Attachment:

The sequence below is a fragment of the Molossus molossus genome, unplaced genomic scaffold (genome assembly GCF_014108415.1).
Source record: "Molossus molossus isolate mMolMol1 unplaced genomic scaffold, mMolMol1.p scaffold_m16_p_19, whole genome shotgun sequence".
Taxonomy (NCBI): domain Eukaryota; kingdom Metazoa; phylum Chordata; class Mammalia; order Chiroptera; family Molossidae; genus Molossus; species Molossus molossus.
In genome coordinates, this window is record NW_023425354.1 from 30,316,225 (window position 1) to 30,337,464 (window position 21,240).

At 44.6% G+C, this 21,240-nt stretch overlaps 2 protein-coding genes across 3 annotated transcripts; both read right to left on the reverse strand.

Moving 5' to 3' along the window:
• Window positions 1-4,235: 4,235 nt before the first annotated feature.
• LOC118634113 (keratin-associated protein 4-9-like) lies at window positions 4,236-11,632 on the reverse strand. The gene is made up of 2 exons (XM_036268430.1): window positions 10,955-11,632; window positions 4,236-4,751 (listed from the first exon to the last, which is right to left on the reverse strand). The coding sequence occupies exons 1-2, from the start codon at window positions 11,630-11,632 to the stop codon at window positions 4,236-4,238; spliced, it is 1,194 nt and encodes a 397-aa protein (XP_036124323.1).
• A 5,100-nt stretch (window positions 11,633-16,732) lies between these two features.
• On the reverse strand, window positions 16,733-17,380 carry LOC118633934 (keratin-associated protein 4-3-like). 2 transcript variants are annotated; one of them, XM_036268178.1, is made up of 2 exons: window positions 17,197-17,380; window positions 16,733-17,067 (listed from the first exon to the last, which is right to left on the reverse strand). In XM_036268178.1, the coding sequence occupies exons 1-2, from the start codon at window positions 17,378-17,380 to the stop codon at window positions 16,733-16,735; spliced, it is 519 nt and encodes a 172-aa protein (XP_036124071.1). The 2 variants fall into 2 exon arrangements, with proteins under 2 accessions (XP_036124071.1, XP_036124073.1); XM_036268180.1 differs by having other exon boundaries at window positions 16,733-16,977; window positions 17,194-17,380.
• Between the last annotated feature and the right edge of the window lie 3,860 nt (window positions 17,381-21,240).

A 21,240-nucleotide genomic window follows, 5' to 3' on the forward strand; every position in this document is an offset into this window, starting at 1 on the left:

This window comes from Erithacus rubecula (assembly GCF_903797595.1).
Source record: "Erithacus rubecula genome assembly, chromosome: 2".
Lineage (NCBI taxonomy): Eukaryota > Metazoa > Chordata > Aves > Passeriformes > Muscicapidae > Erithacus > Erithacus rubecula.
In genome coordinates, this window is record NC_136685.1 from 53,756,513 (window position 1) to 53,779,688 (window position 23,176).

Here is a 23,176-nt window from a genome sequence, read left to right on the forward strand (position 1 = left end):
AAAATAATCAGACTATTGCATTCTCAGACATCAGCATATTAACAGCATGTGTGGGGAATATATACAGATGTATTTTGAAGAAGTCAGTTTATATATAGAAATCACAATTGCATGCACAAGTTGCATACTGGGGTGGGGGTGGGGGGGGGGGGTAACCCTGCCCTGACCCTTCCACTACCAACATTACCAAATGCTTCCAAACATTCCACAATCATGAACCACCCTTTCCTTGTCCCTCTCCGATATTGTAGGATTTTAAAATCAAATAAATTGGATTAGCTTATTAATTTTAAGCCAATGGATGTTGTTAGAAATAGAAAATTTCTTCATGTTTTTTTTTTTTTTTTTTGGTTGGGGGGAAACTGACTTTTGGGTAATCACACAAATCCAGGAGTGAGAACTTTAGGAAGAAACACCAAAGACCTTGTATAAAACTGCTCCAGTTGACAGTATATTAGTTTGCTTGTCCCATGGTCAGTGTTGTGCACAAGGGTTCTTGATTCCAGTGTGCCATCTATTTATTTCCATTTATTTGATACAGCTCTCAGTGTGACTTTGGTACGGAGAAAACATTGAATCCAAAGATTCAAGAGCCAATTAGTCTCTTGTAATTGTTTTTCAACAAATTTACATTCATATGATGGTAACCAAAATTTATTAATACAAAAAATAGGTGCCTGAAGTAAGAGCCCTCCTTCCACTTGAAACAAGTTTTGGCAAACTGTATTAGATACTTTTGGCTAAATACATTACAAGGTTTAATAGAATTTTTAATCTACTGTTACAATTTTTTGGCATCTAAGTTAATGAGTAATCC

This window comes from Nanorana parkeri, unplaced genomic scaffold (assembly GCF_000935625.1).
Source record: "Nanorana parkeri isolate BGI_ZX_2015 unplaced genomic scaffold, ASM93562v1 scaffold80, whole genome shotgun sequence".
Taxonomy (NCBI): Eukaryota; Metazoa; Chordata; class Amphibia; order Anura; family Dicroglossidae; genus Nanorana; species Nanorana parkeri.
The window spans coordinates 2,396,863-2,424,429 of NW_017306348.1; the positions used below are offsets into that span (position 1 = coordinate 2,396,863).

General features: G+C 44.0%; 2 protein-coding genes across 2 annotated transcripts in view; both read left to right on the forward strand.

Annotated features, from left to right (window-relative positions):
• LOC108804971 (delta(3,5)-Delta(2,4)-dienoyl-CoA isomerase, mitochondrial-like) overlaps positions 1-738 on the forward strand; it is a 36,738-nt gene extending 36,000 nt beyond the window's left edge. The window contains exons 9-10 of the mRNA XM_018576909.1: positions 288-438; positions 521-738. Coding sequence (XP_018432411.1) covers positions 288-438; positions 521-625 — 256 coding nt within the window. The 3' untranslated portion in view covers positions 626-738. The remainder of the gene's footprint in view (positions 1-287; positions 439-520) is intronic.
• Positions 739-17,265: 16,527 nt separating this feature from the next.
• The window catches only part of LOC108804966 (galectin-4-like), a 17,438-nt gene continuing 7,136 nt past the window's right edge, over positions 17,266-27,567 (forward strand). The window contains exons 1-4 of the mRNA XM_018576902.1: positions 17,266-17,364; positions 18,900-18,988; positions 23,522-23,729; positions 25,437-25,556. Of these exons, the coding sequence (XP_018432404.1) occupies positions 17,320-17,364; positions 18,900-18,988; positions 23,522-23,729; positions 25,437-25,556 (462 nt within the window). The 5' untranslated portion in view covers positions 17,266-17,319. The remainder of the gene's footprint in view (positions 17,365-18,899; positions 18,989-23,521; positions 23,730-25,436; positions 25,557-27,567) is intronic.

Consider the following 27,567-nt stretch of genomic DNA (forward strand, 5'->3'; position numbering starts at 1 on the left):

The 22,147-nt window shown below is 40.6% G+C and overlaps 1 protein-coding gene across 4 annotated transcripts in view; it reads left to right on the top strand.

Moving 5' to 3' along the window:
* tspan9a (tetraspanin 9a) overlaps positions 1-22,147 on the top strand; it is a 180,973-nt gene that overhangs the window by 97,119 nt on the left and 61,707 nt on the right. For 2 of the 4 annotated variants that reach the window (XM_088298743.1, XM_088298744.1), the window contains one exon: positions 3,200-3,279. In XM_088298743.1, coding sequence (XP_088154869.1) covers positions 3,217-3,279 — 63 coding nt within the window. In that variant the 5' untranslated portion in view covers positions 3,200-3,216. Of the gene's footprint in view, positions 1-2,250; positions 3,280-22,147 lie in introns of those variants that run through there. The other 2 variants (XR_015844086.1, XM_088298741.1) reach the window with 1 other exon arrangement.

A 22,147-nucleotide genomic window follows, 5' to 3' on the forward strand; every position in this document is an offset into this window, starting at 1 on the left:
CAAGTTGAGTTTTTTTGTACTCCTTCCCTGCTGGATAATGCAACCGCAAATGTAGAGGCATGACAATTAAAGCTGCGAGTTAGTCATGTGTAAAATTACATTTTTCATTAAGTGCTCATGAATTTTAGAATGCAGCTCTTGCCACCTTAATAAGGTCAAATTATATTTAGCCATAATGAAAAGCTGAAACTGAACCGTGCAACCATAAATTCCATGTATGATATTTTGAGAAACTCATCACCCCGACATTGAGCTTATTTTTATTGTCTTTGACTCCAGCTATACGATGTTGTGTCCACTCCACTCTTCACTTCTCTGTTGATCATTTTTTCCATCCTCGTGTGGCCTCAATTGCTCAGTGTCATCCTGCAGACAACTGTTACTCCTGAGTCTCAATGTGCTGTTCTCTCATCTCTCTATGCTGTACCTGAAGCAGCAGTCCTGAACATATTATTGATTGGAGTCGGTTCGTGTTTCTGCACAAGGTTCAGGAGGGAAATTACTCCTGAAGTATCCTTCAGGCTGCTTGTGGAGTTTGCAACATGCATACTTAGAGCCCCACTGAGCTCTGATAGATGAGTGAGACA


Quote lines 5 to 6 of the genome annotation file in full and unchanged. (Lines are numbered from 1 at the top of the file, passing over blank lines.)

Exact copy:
At 44.6% G+C, this 21,240-nt stretch overlaps 2 protein-coding genes across 3 annotated transcripts; both read right to left on the reverse strand.

Moving 5' to 3' along the window: